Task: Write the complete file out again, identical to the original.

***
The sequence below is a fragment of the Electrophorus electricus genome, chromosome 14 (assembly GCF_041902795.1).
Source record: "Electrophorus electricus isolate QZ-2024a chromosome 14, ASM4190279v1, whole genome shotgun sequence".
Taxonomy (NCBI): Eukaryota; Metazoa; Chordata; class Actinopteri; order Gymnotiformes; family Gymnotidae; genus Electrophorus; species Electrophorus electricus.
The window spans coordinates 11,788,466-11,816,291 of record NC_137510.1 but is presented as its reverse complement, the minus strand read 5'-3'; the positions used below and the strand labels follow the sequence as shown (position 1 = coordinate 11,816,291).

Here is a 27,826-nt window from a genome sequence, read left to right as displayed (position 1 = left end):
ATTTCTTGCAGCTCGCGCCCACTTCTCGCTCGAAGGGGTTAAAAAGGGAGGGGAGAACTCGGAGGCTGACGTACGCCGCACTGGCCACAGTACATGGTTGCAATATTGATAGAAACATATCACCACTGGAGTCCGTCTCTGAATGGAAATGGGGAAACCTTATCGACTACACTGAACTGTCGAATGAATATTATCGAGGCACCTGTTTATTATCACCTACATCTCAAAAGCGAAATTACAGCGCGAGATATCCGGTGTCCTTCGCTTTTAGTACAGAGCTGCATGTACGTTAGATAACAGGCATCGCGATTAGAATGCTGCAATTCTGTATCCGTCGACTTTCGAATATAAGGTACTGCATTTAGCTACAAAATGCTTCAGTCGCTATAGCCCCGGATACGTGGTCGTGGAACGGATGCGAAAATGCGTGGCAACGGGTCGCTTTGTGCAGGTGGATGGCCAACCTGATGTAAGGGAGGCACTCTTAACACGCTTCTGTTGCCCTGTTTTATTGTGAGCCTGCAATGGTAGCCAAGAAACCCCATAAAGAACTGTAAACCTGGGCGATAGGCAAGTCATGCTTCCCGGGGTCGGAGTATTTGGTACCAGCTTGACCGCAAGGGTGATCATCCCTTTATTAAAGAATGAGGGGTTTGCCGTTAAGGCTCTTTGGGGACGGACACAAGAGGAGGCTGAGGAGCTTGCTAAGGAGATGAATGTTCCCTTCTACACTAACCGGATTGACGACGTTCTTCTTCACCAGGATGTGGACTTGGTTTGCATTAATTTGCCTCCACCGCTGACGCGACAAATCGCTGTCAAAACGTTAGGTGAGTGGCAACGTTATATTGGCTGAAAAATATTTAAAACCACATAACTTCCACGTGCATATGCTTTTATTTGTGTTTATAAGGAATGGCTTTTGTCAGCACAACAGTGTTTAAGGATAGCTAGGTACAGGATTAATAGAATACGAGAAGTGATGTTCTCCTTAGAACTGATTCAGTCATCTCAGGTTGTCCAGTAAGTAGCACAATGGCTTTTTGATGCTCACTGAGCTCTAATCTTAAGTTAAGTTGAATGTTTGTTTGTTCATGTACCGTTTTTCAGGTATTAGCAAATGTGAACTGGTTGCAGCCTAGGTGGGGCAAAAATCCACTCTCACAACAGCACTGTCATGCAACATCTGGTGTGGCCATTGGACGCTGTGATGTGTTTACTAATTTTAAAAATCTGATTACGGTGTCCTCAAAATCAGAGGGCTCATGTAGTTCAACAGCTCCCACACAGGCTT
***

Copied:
The sequence below is a fragment of the Electrophorus electricus genome, chromosome 14 (assembly GCF_041902795.1).
Source record: "Electrophorus electricus isolate QZ-2024a chromosome 14, ASM4190279v1, whole genome shotgun sequence".
Taxonomy (NCBI): Eukaryota; Metazoa; Chordata; class Actinopteri; order Gymnotiformes; family Gymnotidae; genus Electrophorus; species Electrophorus electricus.
The window spans coordinates 11,788,466-11,816,291 of record NC_137510.1 but is presented as its reverse complement, the minus strand read 5'-3'; the positions used below and the strand labels follow the sequence as shown (position 1 = coordinate 11,816,291).

Here is a 27,826-nt window from a genome sequence, read left to right as displayed (position 1 = left end):
ATTTCTTGCAGCTCGCGCCCACTTCTCGCTCGAAGGGGTTAAAAAGGGAGGGGAGAACTCGGAGGCTGACGTACGCCGCACTGGCCACAGTACATGGTTGCAATATTGATAGAAACATATCACCACTGGAGTCCGTCTCTGAATGGAAATGGGGAAACCTTATCGACTACACTGAACTGTCGAATGAATATTATCGAGGCACCTGTTTATTATCACCTACATCTCAAAAGCGAAATTACAGCGCGAGATATCCGGTGTCCTTCGCTTTTAGTACAGAGCTGCATGTACGTTAGATAACAGGCATCGCGATTAGAATGCTGCAATTCTGTATCCGTCGACTTTCGAATATAAGGTACTGCATTTAGCTACAAAATGCTTCAGTCGCTATAGCCCCGGATACGTGGTCGTGGAACGGATGCGAAAATGCGTGGCAACGGGTCGCTTTGTGCAGGTGGATGGCCAACCTGATGTAAGGGAGGCACTCTTAACACGCTTCTGTTGCCCTGTTTTATTGTGAGCCTGCAATGGTAGCCAAGAAACCCCATAAAGAACTGTAAACCTGGGCGATAGGCAAGTCATGCTTCCCGGGGTCGGAGTATTTGGTACCAGCTTGACCGCAAGGGTGATCATCCCTTTATTAAAGAATGAGGGGTTTGCCGTTAAGGCTCTTTGGGGACGGACACAAGAGGAGGCTGAGGAGCTTGCTAAGGAGATGAATGTTCCCTTCTACACTAACCGGATTGACGACGTTCTTCTTCACCAGGATGTGGACTTGGTTTGCATTAATTTGCCTCCACCGCTGACGCGACAAATCGCTGTCAAAACGTTAGGTGAGTGGCAACGTTATATTGGCTGAAAAATATTTAAAACCACATAACTTCCACGTGCATATGCTTTTATTTGTGTTTATAAGGAATGGCTTTTGTCAGCACAACAGTGTTTAAGGATAGCTAGGTACAGGATTAATAGAATACGAGAAGTGATGTTCTCCTTAGAACTGATTCAGTCATCTCAGGTTGTCCAGTAAGTAGCACAATGGCTTTTTGATGCTCACTGAGCTCTAATCTTAAGTTAAGTTGAATGTTTGTTTGTTCATGTACCGTTTTTCAGGTATTAGCAAATGTGAACTGGTTGCAGCCTAGGTGGGGCAAAAATCCACTCTCACAACAGCACTGTCATGCAACATCTGGTGTGGCCATTGGACGCTGTGATGTGTTTACTAATTTTAAAAATCTGATTACGGTGTCCTCAAAATCAGAGGGCTCATGTAGTTCAACAGCTCCCACACAGGCTT